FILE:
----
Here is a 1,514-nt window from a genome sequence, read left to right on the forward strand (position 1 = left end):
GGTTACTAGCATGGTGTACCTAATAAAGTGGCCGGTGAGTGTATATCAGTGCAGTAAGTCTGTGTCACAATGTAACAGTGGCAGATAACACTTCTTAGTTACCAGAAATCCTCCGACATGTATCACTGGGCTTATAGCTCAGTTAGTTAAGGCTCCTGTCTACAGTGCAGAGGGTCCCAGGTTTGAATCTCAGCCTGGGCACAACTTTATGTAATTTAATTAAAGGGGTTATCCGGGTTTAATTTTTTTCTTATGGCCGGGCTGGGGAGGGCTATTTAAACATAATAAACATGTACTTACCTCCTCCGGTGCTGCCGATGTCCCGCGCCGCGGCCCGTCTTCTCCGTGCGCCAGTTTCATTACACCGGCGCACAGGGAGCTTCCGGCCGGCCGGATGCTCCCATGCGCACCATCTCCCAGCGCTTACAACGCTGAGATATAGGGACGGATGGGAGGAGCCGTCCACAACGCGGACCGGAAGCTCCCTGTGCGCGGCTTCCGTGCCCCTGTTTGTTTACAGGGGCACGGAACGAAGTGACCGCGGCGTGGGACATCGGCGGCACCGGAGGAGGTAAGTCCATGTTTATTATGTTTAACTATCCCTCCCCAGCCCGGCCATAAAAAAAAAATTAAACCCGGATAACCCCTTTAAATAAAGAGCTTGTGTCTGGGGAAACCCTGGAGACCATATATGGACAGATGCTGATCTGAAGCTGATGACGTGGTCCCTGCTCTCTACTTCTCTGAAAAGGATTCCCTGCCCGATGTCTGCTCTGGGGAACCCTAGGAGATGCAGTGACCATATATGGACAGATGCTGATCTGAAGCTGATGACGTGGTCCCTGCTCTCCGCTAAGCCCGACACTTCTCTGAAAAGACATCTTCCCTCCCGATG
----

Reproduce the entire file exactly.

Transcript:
Here is a 1,514-nt window from a genome sequence, read left to right on the forward strand (position 1 = left end):
GGTTACTAGCATGGTGTACCTAATAAAGTGGCCGGTGAGTGTATATCAGTGCAGTAAGTCTGTGTCACAATGTAACAGTGGCAGATAACACTTCTTAGTTACCAGAAATCCTCCGACATGTATCACTGGGCTTATAGCTCAGTTAGTTAAGGCTCCTGTCTACAGTGCAGAGGGTCCCAGGTTTGAATCTCAGCCTGGGCACAACTTTATGTAATTTAATTAAAGGGGTTATCCGGGTTTAATTTTTTTCTTATGGCCGGGCTGGGGAGGGCTATTTAAACATAATAAACATGTACTTACCTCCTCCGGTGCTGCCGATGTCCCGCGCCGCGGCCCGTCTTCTCCGTGCGCCAGTTTCATTACACCGGCGCACAGGGAGCTTCCGGCCGGCCGGATGCTCCCATGCGCACCATCTCCCAGCGCTTACAACGCTGAGATATAGGGACGGATGGGAGGAGCCGTCCACAACGCGGACCGGAAGCTCCCTGTGCGCGGCTTCCGTGCCCCTGTTTGTTTACAGGGGCACGGAACGAAGTGACCGCGGCGTGGGACATCGGCGGCACCGGAGGAGGTAAGTCCATGTTTATTATGTTTAACTATCCCTCCCCAGCCCGGCCATAAAAAAAAAATTAAACCCGGATAACCCCTTTAAATAAAGAGCTTGTGTCTGGGGAAACCCTGGAGACCATATATGGACAGATGCTGATCTGAAGCTGATGACGTGGTCCCTGCTCTCTACTTCTCTGAAAAGGATTCCCTGCCCGATGTCTGCTCTGGGGAACCCTAGGAGATGCAGTGACCATATATGGACAGATGCTGATCTGAAGCTGATGACGTGGTCCCTGCTCTCCGCTAAGCCCGACACTTCTCTGAAAAGACATCTTCCCTCCCGATG